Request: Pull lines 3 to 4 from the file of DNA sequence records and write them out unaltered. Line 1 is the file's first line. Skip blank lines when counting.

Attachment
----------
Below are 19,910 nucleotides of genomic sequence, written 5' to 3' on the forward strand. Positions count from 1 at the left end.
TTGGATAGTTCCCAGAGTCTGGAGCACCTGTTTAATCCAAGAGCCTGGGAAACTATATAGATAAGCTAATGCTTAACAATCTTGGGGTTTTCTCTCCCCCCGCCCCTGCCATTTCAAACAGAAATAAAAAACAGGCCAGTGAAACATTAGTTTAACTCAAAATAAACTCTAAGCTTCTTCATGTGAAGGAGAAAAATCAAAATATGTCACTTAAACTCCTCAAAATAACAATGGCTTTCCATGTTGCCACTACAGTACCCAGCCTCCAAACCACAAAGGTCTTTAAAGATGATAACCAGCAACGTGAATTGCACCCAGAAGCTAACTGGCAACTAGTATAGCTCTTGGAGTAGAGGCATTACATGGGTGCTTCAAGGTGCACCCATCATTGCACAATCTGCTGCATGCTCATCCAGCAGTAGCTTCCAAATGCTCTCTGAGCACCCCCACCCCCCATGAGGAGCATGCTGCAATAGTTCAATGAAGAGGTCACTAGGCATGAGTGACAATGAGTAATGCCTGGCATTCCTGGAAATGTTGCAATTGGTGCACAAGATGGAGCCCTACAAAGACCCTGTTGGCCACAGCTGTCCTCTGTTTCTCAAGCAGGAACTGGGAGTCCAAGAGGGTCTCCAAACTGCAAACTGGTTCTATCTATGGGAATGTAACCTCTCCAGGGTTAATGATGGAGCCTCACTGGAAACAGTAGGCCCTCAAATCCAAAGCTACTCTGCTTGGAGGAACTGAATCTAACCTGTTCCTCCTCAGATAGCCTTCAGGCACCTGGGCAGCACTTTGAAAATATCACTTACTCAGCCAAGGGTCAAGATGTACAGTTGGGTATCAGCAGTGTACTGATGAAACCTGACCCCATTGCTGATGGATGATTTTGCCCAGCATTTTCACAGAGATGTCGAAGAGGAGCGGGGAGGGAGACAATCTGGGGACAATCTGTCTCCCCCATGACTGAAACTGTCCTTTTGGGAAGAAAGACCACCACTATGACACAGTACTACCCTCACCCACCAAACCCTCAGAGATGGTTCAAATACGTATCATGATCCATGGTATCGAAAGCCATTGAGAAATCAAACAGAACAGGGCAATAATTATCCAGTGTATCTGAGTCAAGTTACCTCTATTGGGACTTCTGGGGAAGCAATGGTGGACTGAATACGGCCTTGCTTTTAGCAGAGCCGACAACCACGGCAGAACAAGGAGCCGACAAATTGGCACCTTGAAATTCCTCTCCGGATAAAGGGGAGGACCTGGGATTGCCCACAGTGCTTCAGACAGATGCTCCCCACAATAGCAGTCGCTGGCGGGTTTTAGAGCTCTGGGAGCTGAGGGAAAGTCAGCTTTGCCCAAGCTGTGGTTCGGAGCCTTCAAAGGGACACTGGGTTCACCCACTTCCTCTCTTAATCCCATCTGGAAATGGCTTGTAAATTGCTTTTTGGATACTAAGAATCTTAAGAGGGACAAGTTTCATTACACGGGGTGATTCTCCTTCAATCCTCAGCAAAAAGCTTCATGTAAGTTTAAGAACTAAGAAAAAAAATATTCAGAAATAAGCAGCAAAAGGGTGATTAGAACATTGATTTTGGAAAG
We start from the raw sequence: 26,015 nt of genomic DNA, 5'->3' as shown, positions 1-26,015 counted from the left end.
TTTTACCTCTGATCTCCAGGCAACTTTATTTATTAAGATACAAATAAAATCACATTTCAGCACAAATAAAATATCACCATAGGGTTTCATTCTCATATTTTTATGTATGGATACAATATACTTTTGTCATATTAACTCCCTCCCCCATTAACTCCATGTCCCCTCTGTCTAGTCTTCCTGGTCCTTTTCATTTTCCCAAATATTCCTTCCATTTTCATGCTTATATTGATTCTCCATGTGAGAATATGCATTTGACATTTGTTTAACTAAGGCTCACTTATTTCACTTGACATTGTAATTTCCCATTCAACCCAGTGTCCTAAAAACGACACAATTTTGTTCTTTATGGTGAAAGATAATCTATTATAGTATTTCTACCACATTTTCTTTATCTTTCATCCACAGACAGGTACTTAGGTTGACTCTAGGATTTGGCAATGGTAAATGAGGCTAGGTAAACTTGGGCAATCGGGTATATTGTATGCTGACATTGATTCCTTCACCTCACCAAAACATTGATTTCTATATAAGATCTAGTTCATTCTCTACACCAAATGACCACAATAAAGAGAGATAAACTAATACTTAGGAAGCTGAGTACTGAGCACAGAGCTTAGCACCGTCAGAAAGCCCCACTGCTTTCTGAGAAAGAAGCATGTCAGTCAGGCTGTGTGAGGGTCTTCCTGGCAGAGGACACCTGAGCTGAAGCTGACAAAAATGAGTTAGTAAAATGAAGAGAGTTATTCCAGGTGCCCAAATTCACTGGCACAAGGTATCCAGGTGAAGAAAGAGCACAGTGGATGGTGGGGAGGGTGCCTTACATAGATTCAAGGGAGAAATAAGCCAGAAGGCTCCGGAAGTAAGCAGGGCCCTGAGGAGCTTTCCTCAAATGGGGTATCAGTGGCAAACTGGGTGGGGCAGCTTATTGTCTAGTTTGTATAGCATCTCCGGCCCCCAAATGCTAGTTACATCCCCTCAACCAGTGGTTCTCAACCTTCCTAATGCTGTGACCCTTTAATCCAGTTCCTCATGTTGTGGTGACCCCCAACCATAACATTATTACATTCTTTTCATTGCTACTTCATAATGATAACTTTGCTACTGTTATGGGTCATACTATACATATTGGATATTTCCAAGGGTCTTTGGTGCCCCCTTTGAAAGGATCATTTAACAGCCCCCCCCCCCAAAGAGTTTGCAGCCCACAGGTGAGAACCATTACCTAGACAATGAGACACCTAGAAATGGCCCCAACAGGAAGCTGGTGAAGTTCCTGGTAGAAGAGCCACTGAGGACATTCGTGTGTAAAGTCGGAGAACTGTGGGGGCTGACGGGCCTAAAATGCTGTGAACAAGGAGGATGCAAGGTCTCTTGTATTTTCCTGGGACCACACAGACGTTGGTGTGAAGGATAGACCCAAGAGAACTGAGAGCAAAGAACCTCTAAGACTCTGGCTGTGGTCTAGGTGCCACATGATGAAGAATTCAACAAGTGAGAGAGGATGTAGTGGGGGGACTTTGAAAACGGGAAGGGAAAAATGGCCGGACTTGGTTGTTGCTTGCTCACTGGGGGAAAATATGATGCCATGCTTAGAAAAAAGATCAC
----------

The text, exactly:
We start from the raw sequence: 26,015 nt of genomic DNA, 5'->3' as shown, positions 1-26,015 counted from the left end.
TTTTACCTCTGATCTCCAGGCAACTTTATTTATTAAGATACAAATAAAATCACATTTCAGCACAAATAAAATATCACCATAGGGTTTCATTCTCATATTTTTATGTATGGATACAATATACTTTTGTCATATTAACTCCCTCCCCCATTAACTCCATGTCCCCTCTGTCTAGTCTTCCTGGTCCTTTTCATTTTCCCAAATATTCCTTCCATTTTCATGCTTATATTGATTCTCCATGTGAGAATATGCATTTGACATTTGTTTAACTAAGGCTCACTTATTTCACTTGACATTGTAATTTCCCATTCAACCCAGTGTCCTAAAAACGACACAATTTTGTTCTTTATGGTGAAAGATAATCTATTATAGTATTTCTACCACATTTTCTTTATCTTTCATCCACAGACAGGTACTTAGGTTGACTCTAGGATTTGGCAATGGTAAATGAGGCTAGGTAAACTTGGGCAATCGGGTATATTGTATGCTGACATTGATTCCTTCACCTCACCAAAACATTGATTTCTATATAAGATCTAGTTCATTCTCTACACCAAATGACCACAATAAAGAGAGATAAACTAATACTTAGGAAGCTGAGTACTGAGCACAGAGCTTAGCACCGTCAGAAAGCCCCACTGCTTTCTGAGAAAGAAGCATGTCAGTCAGGCTGTGTGAGGGTCTTCCTGGCAGAGGACACCTGAGCTGAAGCTGACAAAAATGAGTTAGTAAAATGAAGAGAGTTATTCCAGGTGCCCAAATTCACTGGCACAAGGTATCCAGGTGAAGAAAGAGCACAGTGGATGGTGGGGAGGGTGCCTTACATAGATTCAAGGGAGAAATAAGCCAGAAGGCTCCGGAAGTAAGCAGGGCCCTGAGGAGCTTTCCTCAAATGGGGTATCAGTGGCAAACTGGGTGGGGCAGCTTATTGTCTAGTTTGTATAGCATCTCCGGCCCCCAAATGCTAGTTACATCCCCTCAACCAGTGGTTCTCAACCTTCCTAATGCTGTGACCCTTTAATCCAGTTCCTCATGTTGTGGTGACCCCCAACCATAACATTATTACATTCTTTTCATTGCTACTTCATAATGATAACTTTGCTACTGTTATGGGTCATACTATACATATTGGATATTTCCAAGGGTCTTTGGTGCCCCCTTTGAAAGGATCATTTAACAGCCCCCCCCCCCAAAGAGTTTGCAGCCCACAGGTGAGAACCATTACCTAGACAATGAGACACCTAGAAATGGCCCCAACAGGAAGCTGGTGAAGTTCCTGGTAGAAGAGCCACTGAGGACATTCGTGTGTAAAGTCGGAGAACTGTGGGGGCTGACGGGCCTAAAATGCTGTGAACAAGGAGGATGCAAGGTCTCTTGTATTTTCCTGGGACCACACAGACGTTGGTGTGAAGGATAGACCCAAGAGAACTGAGAGCAAAGAACCTCTAAGACTCTGGCTGTGGTCTAGGTGCCACATGATGAAGAATTCAACAAGTGAGAGAGGATGTAGTGGGGGGACTTTGAAAACGGGAAGGGAAAAATGGCCGGACTTGGTTGTTGCTTGCTCACTGGGGGAAAATATGATGCCATGCTTAGAAAAAAGATCAC